You can read 19 more articles this month
RUSSIAN curler Alexander Krushelnitsky was stripped of his Olympic bronze medal yesterday after admitting to a doping violation at the Pyeongchang Games.
Krushelnitsky tested positive for meldonium, which is believed to help blood circulation, after winning bronze in mixed doubles with his wife, Anastasia Bryzgalova.
Sports’ highest court, the Court of Arbitration for Sport, said Krushelnitsky’s results had been disqualified and his Olympic credential was withdrawn.
CAS said Krushelnitsky accepted a provisional suspension beyond the Olympics but “reserved his rights to seek the elimination or reduction of any period of ineligibility based on ‘no fault or negligence’” following the conclusion of the games.
The World Curling Federation will determine the extent of Krushelnitsky’s suspension from competition.
Norwegian pair Magnus Nedregotten and Kristin Skaslien, who placed fourth in the mixed doubles after losing 8-4 to the Russians, are expected to be elevated to the bronze.
Krushelnitsky waived his right to a CAS hearing and the ruling was based on written evidence.
Russian curling officials have said they believe Krushelnitsky’s food or drink could have been spiked with meldonium either by Russia’s political enemies or by jealous Russian rival athletes who had not made the Olympic team. They’ve started an investigation into how the traces of the banned substance got into Krushelnitsky’s system.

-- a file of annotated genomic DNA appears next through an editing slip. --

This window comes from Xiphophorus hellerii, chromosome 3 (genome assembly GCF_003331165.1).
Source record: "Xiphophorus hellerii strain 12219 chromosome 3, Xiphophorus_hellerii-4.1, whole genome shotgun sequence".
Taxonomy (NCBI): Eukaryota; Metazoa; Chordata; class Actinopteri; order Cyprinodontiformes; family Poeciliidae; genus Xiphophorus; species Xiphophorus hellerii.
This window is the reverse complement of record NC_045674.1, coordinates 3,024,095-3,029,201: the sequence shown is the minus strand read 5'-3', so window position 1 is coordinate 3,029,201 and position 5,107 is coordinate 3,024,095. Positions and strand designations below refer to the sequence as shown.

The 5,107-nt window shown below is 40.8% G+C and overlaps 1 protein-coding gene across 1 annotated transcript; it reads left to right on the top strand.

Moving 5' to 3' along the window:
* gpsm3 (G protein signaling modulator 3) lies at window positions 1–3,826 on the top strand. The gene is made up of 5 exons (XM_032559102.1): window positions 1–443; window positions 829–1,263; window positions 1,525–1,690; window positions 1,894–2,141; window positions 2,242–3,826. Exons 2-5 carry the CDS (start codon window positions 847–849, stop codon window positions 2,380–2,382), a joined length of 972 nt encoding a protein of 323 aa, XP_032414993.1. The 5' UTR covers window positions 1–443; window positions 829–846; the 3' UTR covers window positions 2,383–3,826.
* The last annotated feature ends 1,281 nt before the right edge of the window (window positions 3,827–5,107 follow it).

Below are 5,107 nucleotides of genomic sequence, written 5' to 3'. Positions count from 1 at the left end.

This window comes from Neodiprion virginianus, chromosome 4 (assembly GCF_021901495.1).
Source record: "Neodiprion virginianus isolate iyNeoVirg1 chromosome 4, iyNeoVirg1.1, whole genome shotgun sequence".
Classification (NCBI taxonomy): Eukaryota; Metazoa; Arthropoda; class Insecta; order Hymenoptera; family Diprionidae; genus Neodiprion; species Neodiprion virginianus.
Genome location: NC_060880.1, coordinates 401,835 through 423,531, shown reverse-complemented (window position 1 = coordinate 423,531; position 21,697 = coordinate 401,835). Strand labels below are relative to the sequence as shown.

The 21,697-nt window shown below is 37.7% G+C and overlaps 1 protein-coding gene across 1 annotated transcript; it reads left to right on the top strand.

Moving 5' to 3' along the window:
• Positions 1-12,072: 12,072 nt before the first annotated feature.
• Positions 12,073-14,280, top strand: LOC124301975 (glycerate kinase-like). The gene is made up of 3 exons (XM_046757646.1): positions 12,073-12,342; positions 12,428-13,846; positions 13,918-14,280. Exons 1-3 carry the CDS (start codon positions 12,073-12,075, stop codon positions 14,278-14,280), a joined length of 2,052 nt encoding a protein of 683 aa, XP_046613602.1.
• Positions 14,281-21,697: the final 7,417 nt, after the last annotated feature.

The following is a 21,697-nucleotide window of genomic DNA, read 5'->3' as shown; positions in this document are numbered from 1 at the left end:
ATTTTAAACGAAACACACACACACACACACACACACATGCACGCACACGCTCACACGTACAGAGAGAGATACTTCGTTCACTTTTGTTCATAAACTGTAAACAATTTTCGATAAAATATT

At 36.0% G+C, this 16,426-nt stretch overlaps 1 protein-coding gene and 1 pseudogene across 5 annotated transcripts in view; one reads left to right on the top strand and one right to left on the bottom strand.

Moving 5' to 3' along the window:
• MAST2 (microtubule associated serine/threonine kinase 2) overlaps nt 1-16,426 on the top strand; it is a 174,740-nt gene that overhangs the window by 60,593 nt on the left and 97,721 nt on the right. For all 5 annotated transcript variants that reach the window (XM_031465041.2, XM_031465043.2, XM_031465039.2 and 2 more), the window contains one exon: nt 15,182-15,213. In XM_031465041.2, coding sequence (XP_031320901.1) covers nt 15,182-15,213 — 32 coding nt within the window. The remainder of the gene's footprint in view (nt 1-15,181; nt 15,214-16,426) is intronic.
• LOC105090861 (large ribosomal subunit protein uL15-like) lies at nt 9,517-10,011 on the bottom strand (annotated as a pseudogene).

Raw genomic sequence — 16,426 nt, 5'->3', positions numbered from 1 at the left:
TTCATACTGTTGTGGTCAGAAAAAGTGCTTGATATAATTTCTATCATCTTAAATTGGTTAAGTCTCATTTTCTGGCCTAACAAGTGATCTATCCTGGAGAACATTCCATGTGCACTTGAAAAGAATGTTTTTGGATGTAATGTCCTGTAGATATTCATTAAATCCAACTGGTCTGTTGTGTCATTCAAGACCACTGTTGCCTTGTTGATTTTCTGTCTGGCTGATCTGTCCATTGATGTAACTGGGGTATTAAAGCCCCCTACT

Dmitry Svishchev, president of Russia’s curling federation, said he hoped the loss of the medal was temporary.
“This is by no means an admission of guilt, nor an end to the fight for our guys’ honour,” Svishchev said.
You can’t buy a revolution, but you can help the only daily paper in Britain that’s fighting for one by joining the 501 club.
Just £5 a month gives you the opportunity to win one of 17 prizes, from £25 to the £501 jackpot.
By becoming a 501 Club member you are helping the Morning Star cover its printing, distribution and staff costs — help keep our paper thriving by joining!
You can’t buy a revolution, but you can help the only daily paper in Britain that’s fighting for one by become a member of the People’s Printing Press Society.
The Morning Star is a readers’ co-operative, which means you can become an owner of the paper too by buying shares in the society.
Shares are £1 each — though unlike capitalist firms, each shareholder has an equal say. Money from shares contributes directly to keep our paper thriving.
Some union branches have taken out shares of over £500 and individuals over £100.
You can’t buy a revolution, but you can help the only daily paper in Britain that’s fighting for one by donating to the Fighting Fund.
The Morning Star is unique, as a lone socialist voice in a sea of corporate media. We offer a platform for those who would otherwise never be listened to, coverage of stories that would otherwise be buried.
The rich don’t like us, and they don’t advertise with us, so we rely on you, our readers and friends. With a regular donation to our monthly Fighting Fund, we can continue to thumb our noses at the fat cats and tell truth to power.
Donate today and make a regular contribution.